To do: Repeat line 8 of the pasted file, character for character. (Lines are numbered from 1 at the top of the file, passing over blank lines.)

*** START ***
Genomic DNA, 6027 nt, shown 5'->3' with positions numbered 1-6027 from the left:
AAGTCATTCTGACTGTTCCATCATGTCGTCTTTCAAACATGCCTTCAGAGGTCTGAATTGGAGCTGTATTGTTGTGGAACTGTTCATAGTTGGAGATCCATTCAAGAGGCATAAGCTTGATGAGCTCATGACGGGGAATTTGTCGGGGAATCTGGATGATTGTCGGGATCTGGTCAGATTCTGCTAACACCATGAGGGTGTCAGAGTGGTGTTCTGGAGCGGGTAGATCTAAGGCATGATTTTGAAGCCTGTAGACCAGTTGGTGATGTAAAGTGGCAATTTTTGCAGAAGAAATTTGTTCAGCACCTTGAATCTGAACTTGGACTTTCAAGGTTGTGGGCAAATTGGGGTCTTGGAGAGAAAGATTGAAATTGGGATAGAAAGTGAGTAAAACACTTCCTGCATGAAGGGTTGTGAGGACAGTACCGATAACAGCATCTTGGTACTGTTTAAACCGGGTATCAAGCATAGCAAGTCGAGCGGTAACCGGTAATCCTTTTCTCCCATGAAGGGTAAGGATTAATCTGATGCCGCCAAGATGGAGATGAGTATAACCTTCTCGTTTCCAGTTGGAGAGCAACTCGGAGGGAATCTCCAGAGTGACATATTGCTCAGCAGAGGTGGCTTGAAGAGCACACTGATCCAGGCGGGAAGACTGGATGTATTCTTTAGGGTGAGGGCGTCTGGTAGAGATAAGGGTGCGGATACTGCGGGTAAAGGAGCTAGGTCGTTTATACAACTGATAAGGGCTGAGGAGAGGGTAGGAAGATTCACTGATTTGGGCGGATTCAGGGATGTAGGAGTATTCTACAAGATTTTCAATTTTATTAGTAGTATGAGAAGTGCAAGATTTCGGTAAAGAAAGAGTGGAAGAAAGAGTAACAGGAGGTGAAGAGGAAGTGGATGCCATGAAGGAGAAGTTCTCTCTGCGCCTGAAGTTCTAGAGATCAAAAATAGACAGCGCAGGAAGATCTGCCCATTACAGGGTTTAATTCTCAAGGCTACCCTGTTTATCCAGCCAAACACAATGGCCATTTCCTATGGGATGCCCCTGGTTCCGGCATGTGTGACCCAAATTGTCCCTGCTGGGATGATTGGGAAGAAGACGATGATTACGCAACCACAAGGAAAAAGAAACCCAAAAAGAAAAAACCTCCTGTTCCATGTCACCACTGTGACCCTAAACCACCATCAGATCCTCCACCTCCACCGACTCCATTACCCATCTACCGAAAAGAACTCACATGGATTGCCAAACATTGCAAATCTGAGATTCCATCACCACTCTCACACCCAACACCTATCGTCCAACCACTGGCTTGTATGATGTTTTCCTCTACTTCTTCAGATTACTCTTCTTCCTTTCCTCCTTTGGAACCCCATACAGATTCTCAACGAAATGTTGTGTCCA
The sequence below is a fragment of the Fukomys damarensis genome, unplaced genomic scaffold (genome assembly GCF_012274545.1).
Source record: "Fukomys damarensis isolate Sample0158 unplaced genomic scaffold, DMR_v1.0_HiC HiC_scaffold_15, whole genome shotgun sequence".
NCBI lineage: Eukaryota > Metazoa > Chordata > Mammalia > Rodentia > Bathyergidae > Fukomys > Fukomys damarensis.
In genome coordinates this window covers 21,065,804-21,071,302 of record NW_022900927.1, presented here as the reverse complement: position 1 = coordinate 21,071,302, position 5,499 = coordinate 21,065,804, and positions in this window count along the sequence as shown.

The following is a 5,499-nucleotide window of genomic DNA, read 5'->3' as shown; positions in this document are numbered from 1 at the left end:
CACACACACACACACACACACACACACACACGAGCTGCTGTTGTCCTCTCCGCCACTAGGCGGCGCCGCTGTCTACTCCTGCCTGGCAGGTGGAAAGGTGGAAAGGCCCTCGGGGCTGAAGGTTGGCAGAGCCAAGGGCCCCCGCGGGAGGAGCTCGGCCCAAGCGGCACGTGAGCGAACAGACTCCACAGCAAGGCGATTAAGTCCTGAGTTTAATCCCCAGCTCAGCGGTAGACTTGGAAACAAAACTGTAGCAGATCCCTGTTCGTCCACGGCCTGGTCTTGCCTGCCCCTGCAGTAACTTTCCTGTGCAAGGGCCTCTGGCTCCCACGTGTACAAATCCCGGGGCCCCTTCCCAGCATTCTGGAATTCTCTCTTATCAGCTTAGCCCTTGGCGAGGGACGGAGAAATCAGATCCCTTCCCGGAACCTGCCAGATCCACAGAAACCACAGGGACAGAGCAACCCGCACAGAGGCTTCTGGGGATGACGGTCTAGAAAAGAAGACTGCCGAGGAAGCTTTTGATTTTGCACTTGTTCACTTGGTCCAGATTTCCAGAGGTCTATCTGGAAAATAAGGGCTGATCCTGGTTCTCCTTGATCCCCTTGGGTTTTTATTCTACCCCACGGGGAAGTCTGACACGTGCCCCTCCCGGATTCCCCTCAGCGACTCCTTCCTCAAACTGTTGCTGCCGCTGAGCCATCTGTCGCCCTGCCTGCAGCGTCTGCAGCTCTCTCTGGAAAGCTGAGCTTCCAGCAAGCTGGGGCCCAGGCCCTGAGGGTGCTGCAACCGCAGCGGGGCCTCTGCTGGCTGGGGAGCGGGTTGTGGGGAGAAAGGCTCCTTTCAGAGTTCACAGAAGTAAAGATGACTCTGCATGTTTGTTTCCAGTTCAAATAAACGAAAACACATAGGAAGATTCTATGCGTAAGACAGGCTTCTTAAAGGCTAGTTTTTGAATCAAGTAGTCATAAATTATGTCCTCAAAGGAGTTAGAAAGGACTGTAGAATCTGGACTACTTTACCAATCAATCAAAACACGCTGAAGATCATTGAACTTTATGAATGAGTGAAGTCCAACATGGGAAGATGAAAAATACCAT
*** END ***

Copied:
CACACACACACACACACACACACACACACACGAGCTGCTGTTGTCCTCTCCGCCACTAGGCGGCGCCGCTGTCTACTCCTGCCTGGCAGGTGGAAAGGTGGAAAGGCCCTCGGGGCTGAAGGTTGGCAGAGCCAAGGGCCCCCGCGGGAGGAGCTCGGCCCAAGCGGCACGTGAGCGAACAGACTCCACAGCAAGGCGATTAAGTCCTGAGTTTAATCCCCAGCTCAGCGGTAGACTTGGAAACAAAACTGTAGCAGATCCCTGTTCGTCCACGGCCTGGTCTTGCCTGCCCCTGCAGTAACTTTCCTGTGCAAGGGCCTCTGGCTCCCACGTGTACAAATCCCGGGGCCCCTTCCCAGCATTCTGGAATTCTCTCTTATCAGCTTAGCCCTTGGCGAGGGACGGAGAAATCAGATCCCTTCCCGGAACCTGCCAGATCCACAGAAACCACAGGGACAGAGCAACCCGCACAGAGGCTTCTGGGGATGACGGTCTAGAAAAGAAGACTGCCGAGGAAGCTTTTGATTTTGCACTTGTTCACTTGGTCCAGATTTCCAGAGGTCTATCTGGAAAATAAGGGCTGATCCTGGTTCTCCTTGATCCCCTTGGGTTTTTATTCTACCCCACGGGGAAGTCTGACACGTGCCCCTCCCGGATTCCCCTCAGCGACTCCTTCCTCAAACTGTTGCTGCCGCTGAGCCATCTGTCGCCCTGCCTGCAGCGTCTGCAGCTCTCTCTGGAAAGCTGAGCTTCCAGCAAGCTGGGGCCCAGGCCCTGAGGGTGCTGCAACCGCAGCGGGGCCTCTGCTGGCTGGGGAGCGGGTTGTGGGGAGAAAGGCTCCTTTCAGAGTTCACAGAAGTAAAGATGACTCTGCATGTTTGTTTCCAGTTCAAATAAACGAAAACACATAGGAAGATTCTATGCGTAAGACAGGCTTCTTAAAGGCTAGTTTTTGAATCAAGTAGTCATAAATTATGTCCTCAAAGGAGTTAGAAAGGACTGTAGAATCTGGACTACTTTACCAATCAATCAAAACACGCTGAAGATCATTGAACTTTATGAATGAGTGAAGTCCAACATGGGAAGATGAAAAATACCAT